Democrats roll out details of police reform bill in Congress

ajc.com

With fresh momentum for change in the wake of the police killing of George Floyd which touched off days of violence and protests around the nation, House and Senate Democrats on Monday unveiled a sweeping new police reform proposal, designed to promote more accountability for officers using unnecessary violence.

"We now have over 200 co-sponsors," said Rep. Karen Bass (D-CA), the driving force behind the legislation.

"Never again should the world be subjected to witnessing what what we saw on the streets in Minneapolis," Bass told a Capitol Hill news conference. "The slow murder of an individual by a uniformed police officer."

"We're here because black Americans want to stop being killed," said Sen. Kamala Harris (D-CA). "This specifically is a bill about accountability and consequence."

"Unless there's accountability, there will never be change," said Rep. Hakeem Jeffries (D-NY). "Unless there's change, brutality will continue."

The 134 page bill states that the goal of the legislation is to "hold law enforcement accountable for misconduct in court, improve transparency through data collection, and reform police training and policies."

Among the major changes:

+ Changing the doctrine of 'qualified immunity' for police officers, allowing people to sue for damages if officers are found to have violated their constitutional rights.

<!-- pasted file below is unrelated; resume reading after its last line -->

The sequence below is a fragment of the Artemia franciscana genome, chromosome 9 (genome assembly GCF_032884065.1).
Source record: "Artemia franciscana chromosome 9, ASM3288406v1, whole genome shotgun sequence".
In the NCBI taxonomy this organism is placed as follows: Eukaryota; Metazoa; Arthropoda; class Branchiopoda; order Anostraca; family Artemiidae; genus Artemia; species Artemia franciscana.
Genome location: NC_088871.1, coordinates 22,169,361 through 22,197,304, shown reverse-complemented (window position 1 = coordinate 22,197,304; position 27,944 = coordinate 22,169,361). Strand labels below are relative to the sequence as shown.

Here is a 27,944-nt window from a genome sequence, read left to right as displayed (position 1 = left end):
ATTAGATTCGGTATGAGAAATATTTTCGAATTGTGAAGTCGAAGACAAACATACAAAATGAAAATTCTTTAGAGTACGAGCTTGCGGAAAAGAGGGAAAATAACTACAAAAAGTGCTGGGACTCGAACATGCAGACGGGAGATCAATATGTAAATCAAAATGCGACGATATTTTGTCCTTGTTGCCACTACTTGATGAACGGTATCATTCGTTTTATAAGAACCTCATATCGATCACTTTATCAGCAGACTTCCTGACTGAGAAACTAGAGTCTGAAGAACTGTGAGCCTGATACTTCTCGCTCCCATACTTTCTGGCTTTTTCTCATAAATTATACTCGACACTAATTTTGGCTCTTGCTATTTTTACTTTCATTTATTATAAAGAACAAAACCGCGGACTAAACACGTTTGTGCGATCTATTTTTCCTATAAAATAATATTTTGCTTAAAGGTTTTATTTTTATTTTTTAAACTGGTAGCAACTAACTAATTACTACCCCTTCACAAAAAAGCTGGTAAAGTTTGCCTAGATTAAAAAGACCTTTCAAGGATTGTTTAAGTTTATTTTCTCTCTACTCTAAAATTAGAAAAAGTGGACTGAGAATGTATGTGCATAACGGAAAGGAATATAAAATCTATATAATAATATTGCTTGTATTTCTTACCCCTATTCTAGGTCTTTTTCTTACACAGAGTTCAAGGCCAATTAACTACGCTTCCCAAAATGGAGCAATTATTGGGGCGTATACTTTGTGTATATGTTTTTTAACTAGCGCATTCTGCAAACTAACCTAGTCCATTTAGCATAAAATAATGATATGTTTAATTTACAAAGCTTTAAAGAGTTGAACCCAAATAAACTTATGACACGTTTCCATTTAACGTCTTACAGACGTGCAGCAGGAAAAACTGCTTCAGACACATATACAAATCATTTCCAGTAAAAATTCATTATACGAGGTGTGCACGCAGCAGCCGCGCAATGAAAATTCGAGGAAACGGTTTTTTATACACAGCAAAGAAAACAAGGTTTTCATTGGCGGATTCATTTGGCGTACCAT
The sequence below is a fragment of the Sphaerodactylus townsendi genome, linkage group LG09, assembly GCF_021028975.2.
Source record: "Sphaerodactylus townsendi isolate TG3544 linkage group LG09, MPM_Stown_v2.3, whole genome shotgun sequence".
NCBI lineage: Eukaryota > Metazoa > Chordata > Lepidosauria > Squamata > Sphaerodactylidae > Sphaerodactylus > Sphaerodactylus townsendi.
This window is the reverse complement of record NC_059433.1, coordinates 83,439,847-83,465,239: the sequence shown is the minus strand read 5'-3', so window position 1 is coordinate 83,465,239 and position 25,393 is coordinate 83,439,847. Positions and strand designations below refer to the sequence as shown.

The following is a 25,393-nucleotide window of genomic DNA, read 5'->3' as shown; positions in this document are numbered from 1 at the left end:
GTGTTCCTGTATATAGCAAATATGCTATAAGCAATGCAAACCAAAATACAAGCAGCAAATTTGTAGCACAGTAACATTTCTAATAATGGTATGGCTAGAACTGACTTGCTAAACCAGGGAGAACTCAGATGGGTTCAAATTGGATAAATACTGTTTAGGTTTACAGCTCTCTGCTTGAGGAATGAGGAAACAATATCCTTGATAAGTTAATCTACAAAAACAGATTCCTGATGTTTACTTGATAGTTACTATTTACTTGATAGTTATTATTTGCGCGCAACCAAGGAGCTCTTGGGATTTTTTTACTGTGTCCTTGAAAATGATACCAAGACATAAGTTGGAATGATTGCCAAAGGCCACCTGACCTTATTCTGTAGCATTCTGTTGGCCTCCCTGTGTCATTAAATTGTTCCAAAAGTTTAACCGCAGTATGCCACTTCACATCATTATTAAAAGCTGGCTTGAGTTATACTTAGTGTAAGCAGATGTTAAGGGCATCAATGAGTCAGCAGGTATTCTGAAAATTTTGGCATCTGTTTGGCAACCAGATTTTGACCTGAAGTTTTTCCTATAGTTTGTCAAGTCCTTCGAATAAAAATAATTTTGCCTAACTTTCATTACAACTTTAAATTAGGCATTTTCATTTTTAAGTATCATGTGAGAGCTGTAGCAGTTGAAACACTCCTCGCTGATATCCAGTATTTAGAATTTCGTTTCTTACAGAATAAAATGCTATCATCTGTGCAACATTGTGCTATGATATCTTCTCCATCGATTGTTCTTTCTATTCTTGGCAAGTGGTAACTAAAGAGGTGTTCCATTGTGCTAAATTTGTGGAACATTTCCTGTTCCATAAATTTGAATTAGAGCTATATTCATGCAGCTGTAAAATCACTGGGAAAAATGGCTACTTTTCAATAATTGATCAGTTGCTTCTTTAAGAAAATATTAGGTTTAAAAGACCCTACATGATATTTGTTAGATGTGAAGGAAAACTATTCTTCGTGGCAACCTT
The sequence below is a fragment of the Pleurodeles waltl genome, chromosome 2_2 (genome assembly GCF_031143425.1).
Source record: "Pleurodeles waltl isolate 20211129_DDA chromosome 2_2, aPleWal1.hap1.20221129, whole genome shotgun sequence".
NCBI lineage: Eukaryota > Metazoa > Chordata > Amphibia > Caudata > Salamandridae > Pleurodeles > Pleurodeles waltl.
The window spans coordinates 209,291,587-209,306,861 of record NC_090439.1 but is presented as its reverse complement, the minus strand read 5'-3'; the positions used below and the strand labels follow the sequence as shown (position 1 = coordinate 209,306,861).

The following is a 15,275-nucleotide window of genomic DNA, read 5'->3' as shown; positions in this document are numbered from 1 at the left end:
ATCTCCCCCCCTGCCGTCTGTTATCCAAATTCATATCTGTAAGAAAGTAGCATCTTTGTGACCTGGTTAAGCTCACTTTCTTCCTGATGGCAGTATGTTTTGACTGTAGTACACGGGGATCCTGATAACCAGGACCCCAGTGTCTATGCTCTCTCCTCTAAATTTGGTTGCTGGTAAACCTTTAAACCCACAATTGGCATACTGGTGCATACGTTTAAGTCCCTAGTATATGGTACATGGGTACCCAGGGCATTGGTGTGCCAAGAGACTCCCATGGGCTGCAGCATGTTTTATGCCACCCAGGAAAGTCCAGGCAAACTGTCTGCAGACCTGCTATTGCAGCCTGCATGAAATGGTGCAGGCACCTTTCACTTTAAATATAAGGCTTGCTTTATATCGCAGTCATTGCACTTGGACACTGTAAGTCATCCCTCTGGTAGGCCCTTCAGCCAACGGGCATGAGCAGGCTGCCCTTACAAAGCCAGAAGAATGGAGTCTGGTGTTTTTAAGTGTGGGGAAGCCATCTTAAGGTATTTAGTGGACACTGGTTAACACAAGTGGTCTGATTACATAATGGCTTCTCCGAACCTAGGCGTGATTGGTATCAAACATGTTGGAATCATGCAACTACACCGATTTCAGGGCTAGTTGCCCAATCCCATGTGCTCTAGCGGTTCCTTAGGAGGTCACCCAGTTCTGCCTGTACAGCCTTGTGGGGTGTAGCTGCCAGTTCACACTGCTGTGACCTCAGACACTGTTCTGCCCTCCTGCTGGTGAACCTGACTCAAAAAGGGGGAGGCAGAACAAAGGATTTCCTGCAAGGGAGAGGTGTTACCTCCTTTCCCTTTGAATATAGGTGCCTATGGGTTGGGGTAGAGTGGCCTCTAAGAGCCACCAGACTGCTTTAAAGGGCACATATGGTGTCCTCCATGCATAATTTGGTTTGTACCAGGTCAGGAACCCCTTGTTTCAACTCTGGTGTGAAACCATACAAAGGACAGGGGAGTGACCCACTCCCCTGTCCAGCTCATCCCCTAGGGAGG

+ Make it easier to prosecute law enforcement officers for misconduct by changing the definition from 'willful' to acting 'knowingly' or 'with reckless disregard.'

+ Provide money to state attorneys general to help them pay for independent investigations of possible police brutality, and conduct broader 'pattern and practice' investigations of police departments.

+ Set up a National Police Misconduct Registry, making it more difficult for officers to simply switch over to another jurisdiction without knowledge of previous brutality issues.

+ Require states to report data on use force incidents, whether by an officer against a civilian, or the use of force against a law enforcement officer.

+ Efforts to improve police training and end racial profiling.

+ Ban "No-Knock" warrants in drug cases at the federal level.

+ Ban the use of police choke holds and placing a knee on the neck of a suspect being detained by police (the way George Floyd was killed in Minneapolis).

+ Limit the transfer of military equipment to state and local law enforcement.

More on the details of the bill can be found in this release from the House Judiciary Committee. 

About the Author

In Other News